A motion is a legal action your divorce attorney uses in order to get your particular issue into a courtroom and in front of a judge. For instance, once you file your original petition for divorce your attorney may file a motion with the court requesting an order for temporary child support.
There are two types of motions, the pretrial (before you go to divorce court) motion and the post-trial (after you go to divorce court motion.) Motions are filed based on the need to gain a court order or to enforce a court order you already have.
Common Reasons For a PreTrial Motion:
- The need to establish temporary financial support such as child support or spousal support in the interim before the divorce court trial.
- Housing is another issue that can be determined by a pretrial motion. Your attorney could file a motion requesting you have exclusive right to occupy the marital home during the period before a divorce court trail.
- Child custody can be determined by requesting the court for a temporary child custody order.
- If there are issues with domestic abuse your attorney can request a restraining order.
- A judge can give a temporary order that determines what happens to marital property during the period before you go to divorce court. For instance, which spouse will use which automobile or, what property can be removed from the marital home by either spouse.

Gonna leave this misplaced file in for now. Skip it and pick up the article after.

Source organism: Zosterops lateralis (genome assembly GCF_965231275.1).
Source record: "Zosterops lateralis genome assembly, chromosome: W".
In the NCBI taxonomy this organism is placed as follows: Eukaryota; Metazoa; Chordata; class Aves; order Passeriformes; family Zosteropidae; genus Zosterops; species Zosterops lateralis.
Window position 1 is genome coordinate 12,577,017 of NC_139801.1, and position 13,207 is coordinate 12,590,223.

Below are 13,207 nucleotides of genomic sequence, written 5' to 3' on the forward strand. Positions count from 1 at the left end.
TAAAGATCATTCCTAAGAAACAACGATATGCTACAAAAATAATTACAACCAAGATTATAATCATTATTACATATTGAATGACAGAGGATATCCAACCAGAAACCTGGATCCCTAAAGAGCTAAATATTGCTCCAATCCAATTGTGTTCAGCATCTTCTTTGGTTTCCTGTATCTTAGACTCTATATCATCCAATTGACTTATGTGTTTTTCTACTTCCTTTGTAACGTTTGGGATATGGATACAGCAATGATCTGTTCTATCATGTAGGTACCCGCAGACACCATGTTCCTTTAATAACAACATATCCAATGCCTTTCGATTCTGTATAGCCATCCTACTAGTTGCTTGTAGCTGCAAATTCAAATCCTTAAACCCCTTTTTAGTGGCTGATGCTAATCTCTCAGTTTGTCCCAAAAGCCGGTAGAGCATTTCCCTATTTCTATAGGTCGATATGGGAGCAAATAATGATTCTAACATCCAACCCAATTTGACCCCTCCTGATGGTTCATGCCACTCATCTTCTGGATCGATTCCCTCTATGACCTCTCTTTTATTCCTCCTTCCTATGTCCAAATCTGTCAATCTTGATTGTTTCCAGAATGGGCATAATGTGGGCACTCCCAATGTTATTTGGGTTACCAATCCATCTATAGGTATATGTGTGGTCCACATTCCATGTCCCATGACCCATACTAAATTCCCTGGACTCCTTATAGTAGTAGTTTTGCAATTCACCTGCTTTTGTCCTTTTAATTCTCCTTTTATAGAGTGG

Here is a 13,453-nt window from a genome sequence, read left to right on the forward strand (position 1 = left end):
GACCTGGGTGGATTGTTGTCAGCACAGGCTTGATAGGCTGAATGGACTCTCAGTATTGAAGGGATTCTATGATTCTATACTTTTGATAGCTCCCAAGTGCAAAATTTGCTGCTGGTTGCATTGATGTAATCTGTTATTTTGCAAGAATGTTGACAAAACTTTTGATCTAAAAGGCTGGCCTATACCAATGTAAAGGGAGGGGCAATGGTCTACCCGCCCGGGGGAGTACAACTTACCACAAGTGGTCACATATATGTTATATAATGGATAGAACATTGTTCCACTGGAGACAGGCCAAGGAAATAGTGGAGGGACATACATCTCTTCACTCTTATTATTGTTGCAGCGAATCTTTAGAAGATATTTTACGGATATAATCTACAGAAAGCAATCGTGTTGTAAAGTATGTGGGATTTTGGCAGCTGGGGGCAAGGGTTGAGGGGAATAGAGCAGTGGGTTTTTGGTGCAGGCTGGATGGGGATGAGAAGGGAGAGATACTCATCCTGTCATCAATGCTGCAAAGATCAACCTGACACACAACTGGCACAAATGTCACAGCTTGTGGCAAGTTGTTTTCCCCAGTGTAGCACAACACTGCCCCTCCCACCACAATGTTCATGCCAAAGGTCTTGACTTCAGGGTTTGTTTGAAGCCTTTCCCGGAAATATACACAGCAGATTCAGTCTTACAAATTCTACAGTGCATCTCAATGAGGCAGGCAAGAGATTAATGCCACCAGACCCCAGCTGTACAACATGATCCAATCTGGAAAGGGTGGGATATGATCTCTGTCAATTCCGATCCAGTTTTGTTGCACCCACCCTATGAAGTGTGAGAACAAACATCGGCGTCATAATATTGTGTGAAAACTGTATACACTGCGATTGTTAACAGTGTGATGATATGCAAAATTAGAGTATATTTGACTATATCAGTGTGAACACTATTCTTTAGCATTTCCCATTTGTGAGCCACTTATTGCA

Common Reasons For a Post-Trial Motion:
- A request to the court for a downward modification in child support or spousal support. If you lose your job and are not financially able to pay the ordered amount of support, a post-trial modification of that support is a way of protecting yourself financially.
- If a parent is not paying support, a post-trial motion can be used to hold that parent accountable or, in contempt of court.
- If your ex is defying the original divorce court order in anyway, a post-trial motion gets you in front of a judge and gives you the opportunity to request a new order.
Basically a motion is a legal resource your divorce attorney can use to protect your interests either before or after your divorce is final.